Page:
Use your < > keys to browse more stories

Survey Says Japan Seen as Most Creative Country, By Everyone Except Japan [Infographic]

Adobe has released an interesting survey which takes a look at creativity across the globe. Its State of Create global benchmark study surveyed [1] people in the US, the UK, Germany, France, and Japan and came up with a number of interesting findings on how people in some of the world’s largest economies view creativity. Among the most remarkable findings in this report is how the respondents around the world view creativity in Japan, and how this contrasts with how respondents in Japan see themselves.

Among the total respondents, Japan was deemed the most creative country among those listed (by 36 percent) and Tokyo the world’s most creative city (by 30 percent of respondents). The report noted however that Japan does not seem to see itself in the same way the rest of the world does, with most Japanese seeing the US and New York as the most creative country and city respectively. The report further states:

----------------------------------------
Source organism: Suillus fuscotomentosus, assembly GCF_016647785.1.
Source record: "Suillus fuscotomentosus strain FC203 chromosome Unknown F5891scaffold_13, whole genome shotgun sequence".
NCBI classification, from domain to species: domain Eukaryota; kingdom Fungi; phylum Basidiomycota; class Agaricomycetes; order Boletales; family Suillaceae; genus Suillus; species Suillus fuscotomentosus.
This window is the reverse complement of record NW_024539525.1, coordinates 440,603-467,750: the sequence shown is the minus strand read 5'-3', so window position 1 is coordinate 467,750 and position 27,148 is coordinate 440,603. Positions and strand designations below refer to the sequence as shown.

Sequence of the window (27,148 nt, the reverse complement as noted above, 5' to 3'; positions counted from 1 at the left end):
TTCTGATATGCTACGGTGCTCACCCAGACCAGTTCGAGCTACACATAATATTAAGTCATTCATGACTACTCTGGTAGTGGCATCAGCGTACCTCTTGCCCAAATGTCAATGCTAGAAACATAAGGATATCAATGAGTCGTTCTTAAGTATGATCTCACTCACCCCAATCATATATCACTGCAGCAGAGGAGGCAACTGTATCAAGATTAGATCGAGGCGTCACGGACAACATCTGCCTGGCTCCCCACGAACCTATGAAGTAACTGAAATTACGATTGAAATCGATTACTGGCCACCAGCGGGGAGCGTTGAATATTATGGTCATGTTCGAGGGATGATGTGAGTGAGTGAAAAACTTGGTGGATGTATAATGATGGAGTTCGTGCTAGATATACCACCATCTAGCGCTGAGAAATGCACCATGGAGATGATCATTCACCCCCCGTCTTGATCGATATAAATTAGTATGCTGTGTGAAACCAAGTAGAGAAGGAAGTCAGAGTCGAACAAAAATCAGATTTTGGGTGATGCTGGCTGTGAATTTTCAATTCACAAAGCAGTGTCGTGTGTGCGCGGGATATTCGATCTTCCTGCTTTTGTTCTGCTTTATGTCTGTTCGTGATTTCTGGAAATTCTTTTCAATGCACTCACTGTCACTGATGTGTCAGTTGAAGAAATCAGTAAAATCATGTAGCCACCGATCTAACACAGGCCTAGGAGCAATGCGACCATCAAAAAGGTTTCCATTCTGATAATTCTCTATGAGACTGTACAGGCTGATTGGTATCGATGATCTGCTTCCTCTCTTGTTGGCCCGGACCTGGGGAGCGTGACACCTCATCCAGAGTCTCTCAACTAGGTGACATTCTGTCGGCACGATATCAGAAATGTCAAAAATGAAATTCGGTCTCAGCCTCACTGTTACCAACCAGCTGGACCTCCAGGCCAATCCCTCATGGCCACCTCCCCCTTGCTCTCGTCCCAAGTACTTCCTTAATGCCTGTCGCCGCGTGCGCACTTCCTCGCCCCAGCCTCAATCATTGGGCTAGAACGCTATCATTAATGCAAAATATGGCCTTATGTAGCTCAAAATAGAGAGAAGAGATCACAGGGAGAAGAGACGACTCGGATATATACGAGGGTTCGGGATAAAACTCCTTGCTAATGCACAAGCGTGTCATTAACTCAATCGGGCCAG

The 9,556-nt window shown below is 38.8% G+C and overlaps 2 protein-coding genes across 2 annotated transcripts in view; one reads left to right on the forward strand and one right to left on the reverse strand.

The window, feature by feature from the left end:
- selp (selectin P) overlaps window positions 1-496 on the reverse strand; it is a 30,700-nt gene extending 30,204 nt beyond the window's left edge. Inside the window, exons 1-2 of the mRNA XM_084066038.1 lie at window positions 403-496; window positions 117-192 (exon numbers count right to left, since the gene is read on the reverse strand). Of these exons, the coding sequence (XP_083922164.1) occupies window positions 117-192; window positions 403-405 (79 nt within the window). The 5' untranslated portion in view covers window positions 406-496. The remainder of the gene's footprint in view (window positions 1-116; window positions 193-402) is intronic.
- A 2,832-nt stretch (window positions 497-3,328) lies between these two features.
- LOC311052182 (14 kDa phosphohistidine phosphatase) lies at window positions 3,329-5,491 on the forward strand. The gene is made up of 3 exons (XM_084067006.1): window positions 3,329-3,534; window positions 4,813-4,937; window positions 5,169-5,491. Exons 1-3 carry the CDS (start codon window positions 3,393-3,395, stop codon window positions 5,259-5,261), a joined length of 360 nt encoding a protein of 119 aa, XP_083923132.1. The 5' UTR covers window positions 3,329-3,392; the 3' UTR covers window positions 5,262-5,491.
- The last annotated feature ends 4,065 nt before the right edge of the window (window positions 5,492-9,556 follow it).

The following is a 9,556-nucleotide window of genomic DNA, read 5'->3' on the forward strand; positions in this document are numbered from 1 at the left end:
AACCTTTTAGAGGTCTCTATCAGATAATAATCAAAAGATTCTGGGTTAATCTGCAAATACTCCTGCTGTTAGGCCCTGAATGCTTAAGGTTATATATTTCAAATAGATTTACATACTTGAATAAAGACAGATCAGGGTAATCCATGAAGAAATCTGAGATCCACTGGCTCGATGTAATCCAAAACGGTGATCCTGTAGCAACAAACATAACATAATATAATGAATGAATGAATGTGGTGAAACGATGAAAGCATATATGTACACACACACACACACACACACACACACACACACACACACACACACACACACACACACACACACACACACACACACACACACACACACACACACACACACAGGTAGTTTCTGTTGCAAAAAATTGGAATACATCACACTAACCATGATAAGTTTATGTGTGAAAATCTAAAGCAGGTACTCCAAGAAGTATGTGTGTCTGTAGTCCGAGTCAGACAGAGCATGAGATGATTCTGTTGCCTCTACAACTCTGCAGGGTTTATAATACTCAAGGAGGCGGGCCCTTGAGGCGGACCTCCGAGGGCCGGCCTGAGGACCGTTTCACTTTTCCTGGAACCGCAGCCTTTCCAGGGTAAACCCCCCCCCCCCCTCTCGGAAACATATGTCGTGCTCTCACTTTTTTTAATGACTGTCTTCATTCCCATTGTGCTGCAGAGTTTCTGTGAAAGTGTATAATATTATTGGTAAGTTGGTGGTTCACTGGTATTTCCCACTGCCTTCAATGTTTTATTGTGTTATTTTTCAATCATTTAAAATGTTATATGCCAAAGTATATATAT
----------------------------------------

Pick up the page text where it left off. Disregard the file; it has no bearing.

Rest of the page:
Outside of Japan, national pride in each country is evident, with residents of the United Kingdom, Germany and France ranking their own countries and cities next in line after Japan.

I also found it interesting that 78 percent of Japanese respondents said that “being creative is still reserved for the arts community” – a stark contrast with the other nations surveyed who responded in the range of 21 to 38 percent. Personally, I find it pretty easy to discover creativity in Japan by walking down almost any street here, where almost every single yard or garden is impeccably groomed with colorful flowers and beautiful stone walls.

But from a technology point-of-view, there’s still no shortage of great ideas coming from Japan, I think. For more information, check out the full report, or browse Adobe’s accompanying infographic below.

Adobe_State_of_Create_Infographic

  1. The study interviewed 5,000 adults in the six countries. Myself and my colleagues can’t help but wonder how China might have fared on this survey had it been included.  ↩


Facebook Conversation

comments

Powered by Facebook Comments